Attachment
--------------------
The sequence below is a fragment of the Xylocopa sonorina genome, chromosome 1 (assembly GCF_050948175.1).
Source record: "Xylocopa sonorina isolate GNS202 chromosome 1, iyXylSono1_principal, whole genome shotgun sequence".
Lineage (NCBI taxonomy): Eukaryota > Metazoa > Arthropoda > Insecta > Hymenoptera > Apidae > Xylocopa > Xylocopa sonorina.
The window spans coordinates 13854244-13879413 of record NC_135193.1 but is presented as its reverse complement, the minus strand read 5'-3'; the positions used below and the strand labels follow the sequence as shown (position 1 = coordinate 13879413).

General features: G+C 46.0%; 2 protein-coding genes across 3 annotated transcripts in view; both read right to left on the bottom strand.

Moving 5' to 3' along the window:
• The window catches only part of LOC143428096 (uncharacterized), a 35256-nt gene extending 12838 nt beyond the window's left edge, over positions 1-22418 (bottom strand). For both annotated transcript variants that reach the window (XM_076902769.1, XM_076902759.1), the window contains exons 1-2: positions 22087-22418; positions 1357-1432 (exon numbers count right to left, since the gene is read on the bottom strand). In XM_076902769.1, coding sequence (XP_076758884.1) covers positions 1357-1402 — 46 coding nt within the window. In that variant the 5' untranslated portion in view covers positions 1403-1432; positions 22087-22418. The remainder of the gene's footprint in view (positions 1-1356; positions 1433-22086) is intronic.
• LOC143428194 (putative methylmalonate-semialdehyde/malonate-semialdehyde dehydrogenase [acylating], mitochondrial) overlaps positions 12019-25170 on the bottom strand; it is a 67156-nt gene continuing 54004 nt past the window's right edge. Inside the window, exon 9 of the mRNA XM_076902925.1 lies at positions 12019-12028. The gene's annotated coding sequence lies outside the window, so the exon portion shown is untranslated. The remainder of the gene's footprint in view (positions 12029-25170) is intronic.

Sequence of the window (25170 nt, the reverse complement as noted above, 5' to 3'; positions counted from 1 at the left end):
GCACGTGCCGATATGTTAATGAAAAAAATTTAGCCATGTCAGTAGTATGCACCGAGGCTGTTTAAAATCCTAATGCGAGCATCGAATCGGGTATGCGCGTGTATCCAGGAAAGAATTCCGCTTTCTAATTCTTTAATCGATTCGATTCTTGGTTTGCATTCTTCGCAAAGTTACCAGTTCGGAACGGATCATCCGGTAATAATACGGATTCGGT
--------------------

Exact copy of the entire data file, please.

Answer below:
The sequence below is a fragment of the Xylocopa sonorina genome, chromosome 1 (assembly GCF_050948175.1).
Source record: "Xylocopa sonorina isolate GNS202 chromosome 1, iyXylSono1_principal, whole genome shotgun sequence".
Lineage (NCBI taxonomy): Eukaryota > Metazoa > Arthropoda > Insecta > Hymenoptera > Apidae > Xylocopa > Xylocopa sonorina.
The window spans coordinates 13854244-13879413 of record NC_135193.1 but is presented as its reverse complement, the minus strand read 5'-3'; the positions used below and the strand labels follow the sequence as shown (position 1 = coordinate 13879413).

General features: G+C 46.0%; 2 protein-coding genes across 3 annotated transcripts in view; both read right to left on the bottom strand.

Moving 5' to 3' along the window:
• The window catches only part of LOC143428096 (uncharacterized), a 35256-nt gene extending 12838 nt beyond the window's left edge, over positions 1-22418 (bottom strand). For both annotated transcript variants that reach the window (XM_076902769.1, XM_076902759.1), the window contains exons 1-2: positions 22087-22418; positions 1357-1432 (exon numbers count right to left, since the gene is read on the bottom strand). In XM_076902769.1, coding sequence (XP_076758884.1) covers positions 1357-1402 — 46 coding nt within the window. In that variant the 5' untranslated portion in view covers positions 1403-1432; positions 22087-22418. The remainder of the gene's footprint in view (positions 1-1356; positions 1433-22086) is intronic.
• LOC143428194 (putative methylmalonate-semialdehyde/malonate-semialdehyde dehydrogenase [acylating], mitochondrial) overlaps positions 12019-25170 on the bottom strand; it is a 67156-nt gene continuing 54004 nt past the window's right edge. Inside the window, exon 9 of the mRNA XM_076902925.1 lies at positions 12019-12028. The gene's annotated coding sequence lies outside the window, so the exon portion shown is untranslated. The remainder of the gene's footprint in view (positions 12029-25170) is intronic.

Sequence of the window (25170 nt, the reverse complement as noted above, 5' to 3'; positions counted from 1 at the left end):
GCACGTGCCGATATGTTAATGAAAAAAATTTAGCCATGTCAGTAGTATGCACCGAGGCTGTTTAAAATCCTAATGCGAGCATCGAATCGGGTATGCGCGTGTATCCAGGAAAGAATTCCGCTTTCTAATTCTTTAATCGATTCGATTCTTGGTTTGCATTCTTCGCAAAGTTACCAGTTCGGAACGGATCATCCGGTAATAATACGGATTCGGT